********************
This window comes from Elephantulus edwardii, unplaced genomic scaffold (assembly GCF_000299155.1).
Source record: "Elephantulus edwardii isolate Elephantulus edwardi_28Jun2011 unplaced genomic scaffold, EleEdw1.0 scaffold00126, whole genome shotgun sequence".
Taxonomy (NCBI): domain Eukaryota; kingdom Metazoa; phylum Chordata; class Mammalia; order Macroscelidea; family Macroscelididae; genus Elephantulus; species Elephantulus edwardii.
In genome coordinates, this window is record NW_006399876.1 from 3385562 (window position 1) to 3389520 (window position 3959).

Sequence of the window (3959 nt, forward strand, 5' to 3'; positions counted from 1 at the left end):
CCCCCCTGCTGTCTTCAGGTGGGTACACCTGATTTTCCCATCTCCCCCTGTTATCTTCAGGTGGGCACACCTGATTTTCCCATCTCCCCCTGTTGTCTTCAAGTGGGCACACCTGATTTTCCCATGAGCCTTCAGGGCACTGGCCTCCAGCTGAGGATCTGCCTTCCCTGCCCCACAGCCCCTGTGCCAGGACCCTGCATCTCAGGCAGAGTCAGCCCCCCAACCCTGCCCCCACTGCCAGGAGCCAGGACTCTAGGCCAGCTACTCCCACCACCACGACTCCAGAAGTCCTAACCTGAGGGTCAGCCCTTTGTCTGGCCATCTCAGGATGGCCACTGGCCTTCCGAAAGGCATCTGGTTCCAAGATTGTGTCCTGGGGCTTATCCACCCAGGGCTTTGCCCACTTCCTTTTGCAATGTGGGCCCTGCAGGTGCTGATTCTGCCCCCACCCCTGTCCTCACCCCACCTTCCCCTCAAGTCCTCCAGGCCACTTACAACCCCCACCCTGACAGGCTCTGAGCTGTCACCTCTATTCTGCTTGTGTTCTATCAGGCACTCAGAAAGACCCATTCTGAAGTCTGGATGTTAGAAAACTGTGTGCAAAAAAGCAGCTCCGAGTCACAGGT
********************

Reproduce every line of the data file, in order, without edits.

This window comes from Elephantulus edwardii, unplaced genomic scaffold (assembly GCF_000299155.1).
Source record: "Elephantulus edwardii isolate Elephantulus edwardi_28Jun2011 unplaced genomic scaffold, EleEdw1.0 scaffold00126, whole genome shotgun sequence".
Taxonomy (NCBI): domain Eukaryota; kingdom Metazoa; phylum Chordata; class Mammalia; order Macroscelidea; family Macroscelididae; genus Elephantulus; species Elephantulus edwardii.
In genome coordinates, this window is record NW_006399876.1 from 3385562 (window position 1) to 3389520 (window position 3959).

Sequence of the window (3959 nt, forward strand, 5' to 3'; positions counted from 1 at the left end):
CCCCCCTGCTGTCTTCAGGTGGGTACACCTGATTTTCCCATCTCCCCCTGTTATCTTCAGGTGGGCACACCTGATTTTCCCATCTCCCCCTGTTGTCTTCAAGTGGGCACACCTGATTTTCCCATGAGCCTTCAGGGCACTGGCCTCCAGCTGAGGATCTGCCTTCCCTGCCCCACAGCCCCTGTGCCAGGACCCTGCATCTCAGGCAGAGTCAGCCCCCCAACCCTGCCCCCACTGCCAGGAGCCAGGACTCTAGGCCAGCTACTCCCACCACCACGACTCCAGAAGTCCTAACCTGAGGGTCAGCCCTTTGTCTGGCCATCTCAGGATGGCCACTGGCCTTCCGAAAGGCATCTGGTTCCAAGATTGTGTCCTGGGGCTTATCCACCCAGGGCTTTGCCCACTTCCTTTTGCAATGTGGGCCCTGCAGGTGCTGATTCTGCCCCCACCCCTGTCCTCACCCCACCTTCCCCTCAAGTCCTCCAGGCCACTTACAACCCCCACCCTGACAGGCTCTGAGCTGTCACCTCTATTCTGCTTGTGTTCTATCAGGCACTCAGAAAGACCCATTCTGAAGTCTGGATGTTAGAAAACTGTGTGCAAAAAAGCAGCTCCGAGTCACAGGT